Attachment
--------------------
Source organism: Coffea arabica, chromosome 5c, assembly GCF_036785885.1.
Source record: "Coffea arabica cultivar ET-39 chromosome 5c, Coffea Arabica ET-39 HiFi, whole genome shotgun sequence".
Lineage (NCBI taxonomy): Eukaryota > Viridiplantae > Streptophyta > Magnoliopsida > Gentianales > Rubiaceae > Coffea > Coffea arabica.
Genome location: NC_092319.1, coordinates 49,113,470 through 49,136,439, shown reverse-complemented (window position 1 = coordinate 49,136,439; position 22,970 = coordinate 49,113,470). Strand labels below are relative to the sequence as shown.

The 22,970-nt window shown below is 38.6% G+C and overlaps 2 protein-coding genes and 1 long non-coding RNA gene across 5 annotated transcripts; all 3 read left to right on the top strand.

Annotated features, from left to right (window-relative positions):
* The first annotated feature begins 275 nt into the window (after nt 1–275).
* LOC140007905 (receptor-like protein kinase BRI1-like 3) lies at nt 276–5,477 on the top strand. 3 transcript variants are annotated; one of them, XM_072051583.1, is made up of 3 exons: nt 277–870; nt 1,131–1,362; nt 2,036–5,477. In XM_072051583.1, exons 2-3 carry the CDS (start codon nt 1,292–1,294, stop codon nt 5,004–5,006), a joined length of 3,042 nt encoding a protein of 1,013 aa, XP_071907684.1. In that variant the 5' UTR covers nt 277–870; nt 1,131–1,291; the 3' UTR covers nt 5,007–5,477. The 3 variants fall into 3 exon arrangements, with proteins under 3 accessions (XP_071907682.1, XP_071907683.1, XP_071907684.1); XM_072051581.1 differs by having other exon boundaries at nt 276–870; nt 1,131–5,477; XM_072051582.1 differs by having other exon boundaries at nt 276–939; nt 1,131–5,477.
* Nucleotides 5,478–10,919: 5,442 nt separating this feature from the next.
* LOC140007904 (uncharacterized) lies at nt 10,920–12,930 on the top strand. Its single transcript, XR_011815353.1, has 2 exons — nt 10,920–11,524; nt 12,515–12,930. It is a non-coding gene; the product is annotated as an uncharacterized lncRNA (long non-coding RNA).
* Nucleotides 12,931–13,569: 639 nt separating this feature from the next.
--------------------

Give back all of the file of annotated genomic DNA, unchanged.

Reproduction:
Source organism: Coffea arabica, chromosome 5c, assembly GCF_036785885.1.
Source record: "Coffea arabica cultivar ET-39 chromosome 5c, Coffea Arabica ET-39 HiFi, whole genome shotgun sequence".
Lineage (NCBI taxonomy): Eukaryota > Viridiplantae > Streptophyta > Magnoliopsida > Gentianales > Rubiaceae > Coffea > Coffea arabica.
Genome location: NC_092319.1, coordinates 49,113,470 through 49,136,439, shown reverse-complemented (window position 1 = coordinate 49,136,439; position 22,970 = coordinate 49,113,470). Strand labels below are relative to the sequence as shown.

The 22,970-nt window shown below is 38.6% G+C and overlaps 2 protein-coding genes and 1 long non-coding RNA gene across 5 annotated transcripts; all 3 read left to right on the top strand.

Annotated features, from left to right (window-relative positions):
* The first annotated feature begins 275 nt into the window (after nt 1–275).
* LOC140007905 (receptor-like protein kinase BRI1-like 3) lies at nt 276–5,477 on the top strand. 3 transcript variants are annotated; one of them, XM_072051583.1, is made up of 3 exons: nt 277–870; nt 1,131–1,362; nt 2,036–5,477. In XM_072051583.1, exons 2-3 carry the CDS (start codon nt 1,292–1,294, stop codon nt 5,004–5,006), a joined length of 3,042 nt encoding a protein of 1,013 aa, XP_071907684.1. In that variant the 5' UTR covers nt 277–870; nt 1,131–1,291; the 3' UTR covers nt 5,007–5,477. The 3 variants fall into 3 exon arrangements, with proteins under 3 accessions (XP_071907682.1, XP_071907683.1, XP_071907684.1); XM_072051581.1 differs by having other exon boundaries at nt 276–870; nt 1,131–5,477; XM_072051582.1 differs by having other exon boundaries at nt 276–939; nt 1,131–5,477.
* Nucleotides 5,478–10,919: 5,442 nt separating this feature from the next.
* LOC140007904 (uncharacterized) lies at nt 10,920–12,930 on the top strand. Its single transcript, XR_011815353.1, has 2 exons — nt 10,920–11,524; nt 12,515–12,930. It is a non-coding gene; the product is annotated as an uncharacterized lncRNA (long non-coding RNA).
* Nucleotides 12,931–13,569: 639 nt separating this feature from the next.